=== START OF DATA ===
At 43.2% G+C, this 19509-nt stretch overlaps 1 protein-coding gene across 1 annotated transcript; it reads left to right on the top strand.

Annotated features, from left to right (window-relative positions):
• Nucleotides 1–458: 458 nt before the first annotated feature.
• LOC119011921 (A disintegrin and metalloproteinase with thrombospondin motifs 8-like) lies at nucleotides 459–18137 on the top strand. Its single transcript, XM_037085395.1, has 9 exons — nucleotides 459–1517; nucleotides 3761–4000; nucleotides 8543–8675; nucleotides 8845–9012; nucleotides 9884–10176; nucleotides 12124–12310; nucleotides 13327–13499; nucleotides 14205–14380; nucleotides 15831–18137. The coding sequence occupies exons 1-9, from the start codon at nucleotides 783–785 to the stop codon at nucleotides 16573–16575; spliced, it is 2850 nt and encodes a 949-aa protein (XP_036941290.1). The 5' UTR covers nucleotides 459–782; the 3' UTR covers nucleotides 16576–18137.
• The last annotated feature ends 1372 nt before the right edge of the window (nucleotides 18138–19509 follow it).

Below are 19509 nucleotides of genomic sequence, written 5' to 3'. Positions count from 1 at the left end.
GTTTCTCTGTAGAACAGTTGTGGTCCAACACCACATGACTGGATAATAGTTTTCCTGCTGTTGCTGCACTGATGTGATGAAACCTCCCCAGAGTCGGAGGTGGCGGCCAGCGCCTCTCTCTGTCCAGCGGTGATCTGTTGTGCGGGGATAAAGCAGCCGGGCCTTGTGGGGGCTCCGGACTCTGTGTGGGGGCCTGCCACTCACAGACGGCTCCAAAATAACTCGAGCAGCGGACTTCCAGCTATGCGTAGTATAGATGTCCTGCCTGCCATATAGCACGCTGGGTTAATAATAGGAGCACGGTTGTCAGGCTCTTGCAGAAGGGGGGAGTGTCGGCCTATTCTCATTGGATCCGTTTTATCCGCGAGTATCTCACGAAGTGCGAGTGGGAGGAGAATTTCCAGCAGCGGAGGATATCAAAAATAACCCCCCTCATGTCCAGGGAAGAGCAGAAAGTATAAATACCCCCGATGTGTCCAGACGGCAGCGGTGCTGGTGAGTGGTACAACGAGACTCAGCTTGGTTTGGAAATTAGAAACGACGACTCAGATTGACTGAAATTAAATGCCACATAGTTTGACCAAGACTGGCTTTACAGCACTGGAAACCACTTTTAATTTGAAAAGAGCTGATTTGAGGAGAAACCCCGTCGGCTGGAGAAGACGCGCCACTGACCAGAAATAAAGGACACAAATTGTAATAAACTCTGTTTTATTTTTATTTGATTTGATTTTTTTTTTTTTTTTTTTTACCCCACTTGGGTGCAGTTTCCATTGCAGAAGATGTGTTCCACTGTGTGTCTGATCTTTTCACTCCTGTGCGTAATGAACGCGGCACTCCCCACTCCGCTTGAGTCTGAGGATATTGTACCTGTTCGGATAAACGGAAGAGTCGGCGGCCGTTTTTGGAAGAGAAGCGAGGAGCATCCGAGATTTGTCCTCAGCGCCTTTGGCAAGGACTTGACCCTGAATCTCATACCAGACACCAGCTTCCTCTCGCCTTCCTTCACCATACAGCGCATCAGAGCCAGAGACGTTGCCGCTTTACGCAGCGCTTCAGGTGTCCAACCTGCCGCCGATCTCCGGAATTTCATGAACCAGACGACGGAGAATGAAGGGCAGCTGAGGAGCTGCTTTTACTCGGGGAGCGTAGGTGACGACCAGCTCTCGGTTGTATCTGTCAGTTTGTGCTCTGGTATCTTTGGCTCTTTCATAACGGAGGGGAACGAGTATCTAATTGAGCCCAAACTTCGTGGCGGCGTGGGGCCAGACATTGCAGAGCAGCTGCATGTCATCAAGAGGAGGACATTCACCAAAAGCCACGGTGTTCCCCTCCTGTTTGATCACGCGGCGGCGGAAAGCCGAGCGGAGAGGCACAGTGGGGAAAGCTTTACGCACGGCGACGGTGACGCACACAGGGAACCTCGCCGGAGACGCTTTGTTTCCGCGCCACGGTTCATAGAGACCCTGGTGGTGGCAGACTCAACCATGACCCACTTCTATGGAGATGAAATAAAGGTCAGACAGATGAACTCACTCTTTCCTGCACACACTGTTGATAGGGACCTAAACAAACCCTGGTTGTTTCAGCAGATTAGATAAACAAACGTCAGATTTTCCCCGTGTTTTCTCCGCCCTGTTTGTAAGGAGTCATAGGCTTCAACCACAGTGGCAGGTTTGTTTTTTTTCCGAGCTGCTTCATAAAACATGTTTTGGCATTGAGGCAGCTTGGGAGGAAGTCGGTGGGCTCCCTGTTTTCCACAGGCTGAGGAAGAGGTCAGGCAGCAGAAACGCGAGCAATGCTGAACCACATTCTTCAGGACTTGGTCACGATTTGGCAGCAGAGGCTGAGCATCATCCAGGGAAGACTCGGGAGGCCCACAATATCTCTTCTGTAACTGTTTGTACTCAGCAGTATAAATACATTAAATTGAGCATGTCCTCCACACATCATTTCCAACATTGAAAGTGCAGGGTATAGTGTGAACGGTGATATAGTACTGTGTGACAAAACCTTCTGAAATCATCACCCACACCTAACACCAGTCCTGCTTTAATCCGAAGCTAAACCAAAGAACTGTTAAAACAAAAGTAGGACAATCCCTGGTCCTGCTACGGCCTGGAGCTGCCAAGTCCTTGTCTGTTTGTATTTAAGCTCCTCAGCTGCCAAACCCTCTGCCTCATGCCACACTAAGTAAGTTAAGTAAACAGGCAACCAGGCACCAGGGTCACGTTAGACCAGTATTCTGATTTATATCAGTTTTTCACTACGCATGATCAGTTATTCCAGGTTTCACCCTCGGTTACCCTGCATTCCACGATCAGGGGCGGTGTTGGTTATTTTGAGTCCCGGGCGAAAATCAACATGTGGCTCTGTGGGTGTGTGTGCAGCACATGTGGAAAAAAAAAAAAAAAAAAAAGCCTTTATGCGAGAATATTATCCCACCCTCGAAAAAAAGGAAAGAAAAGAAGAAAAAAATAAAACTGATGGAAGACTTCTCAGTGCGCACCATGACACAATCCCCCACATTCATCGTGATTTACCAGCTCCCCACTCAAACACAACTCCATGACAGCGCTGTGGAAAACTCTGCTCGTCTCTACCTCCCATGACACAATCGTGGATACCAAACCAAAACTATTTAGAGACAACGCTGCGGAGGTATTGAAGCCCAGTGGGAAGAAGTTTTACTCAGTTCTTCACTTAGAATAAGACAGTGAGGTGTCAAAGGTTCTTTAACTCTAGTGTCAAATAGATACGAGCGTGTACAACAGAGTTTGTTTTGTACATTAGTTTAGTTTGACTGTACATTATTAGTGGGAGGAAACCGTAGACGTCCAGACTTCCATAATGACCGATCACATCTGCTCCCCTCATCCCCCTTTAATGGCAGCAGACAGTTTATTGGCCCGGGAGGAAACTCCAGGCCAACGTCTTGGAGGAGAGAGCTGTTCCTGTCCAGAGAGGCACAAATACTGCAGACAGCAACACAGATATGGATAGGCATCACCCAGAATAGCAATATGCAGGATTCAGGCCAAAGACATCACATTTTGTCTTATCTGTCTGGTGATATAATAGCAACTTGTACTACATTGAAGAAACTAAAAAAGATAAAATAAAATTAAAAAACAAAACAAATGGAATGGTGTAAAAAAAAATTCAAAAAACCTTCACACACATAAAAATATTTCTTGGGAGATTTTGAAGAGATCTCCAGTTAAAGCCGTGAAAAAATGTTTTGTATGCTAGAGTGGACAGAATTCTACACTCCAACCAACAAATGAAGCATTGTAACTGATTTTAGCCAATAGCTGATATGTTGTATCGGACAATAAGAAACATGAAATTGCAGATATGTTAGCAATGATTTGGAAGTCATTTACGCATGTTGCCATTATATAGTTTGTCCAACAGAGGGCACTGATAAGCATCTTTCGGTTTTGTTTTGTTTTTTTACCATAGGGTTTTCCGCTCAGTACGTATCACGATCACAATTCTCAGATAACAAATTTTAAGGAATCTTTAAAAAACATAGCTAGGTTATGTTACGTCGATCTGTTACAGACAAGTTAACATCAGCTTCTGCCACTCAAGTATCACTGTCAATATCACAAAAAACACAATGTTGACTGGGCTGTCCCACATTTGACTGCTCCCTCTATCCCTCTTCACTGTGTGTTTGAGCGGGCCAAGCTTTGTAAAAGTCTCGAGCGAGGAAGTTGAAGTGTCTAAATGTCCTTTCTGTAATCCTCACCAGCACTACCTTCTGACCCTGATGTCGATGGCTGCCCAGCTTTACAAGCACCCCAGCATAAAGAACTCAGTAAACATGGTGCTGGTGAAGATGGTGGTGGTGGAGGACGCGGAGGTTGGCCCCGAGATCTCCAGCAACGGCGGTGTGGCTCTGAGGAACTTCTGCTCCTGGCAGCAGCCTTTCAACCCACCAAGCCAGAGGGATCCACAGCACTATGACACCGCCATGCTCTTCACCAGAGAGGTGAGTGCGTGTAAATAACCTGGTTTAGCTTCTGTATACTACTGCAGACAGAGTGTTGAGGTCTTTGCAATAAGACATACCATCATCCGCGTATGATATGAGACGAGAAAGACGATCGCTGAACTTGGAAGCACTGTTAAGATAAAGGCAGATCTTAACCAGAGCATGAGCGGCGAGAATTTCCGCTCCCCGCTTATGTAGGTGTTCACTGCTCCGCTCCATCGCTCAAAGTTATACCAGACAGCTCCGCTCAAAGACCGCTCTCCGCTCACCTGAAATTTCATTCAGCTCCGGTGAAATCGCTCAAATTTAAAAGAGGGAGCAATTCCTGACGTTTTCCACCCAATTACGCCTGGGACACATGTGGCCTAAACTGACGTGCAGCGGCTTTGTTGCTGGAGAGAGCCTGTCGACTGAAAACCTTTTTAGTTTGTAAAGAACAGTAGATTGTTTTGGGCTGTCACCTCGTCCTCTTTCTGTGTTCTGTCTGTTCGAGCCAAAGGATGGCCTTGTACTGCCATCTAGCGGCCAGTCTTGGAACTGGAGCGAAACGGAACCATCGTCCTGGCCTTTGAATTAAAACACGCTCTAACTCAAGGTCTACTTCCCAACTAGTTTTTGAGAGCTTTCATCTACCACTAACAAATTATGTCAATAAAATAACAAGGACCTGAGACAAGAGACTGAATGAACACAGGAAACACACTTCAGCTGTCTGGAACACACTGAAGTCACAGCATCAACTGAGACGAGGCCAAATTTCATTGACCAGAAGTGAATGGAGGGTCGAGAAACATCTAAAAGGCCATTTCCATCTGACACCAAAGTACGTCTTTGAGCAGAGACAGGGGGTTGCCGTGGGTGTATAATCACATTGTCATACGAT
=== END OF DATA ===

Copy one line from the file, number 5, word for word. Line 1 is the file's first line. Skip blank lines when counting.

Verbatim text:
• The last annotated feature ends 1372 nt before the right edge of the window (nucleotides 18138–19509 follow it).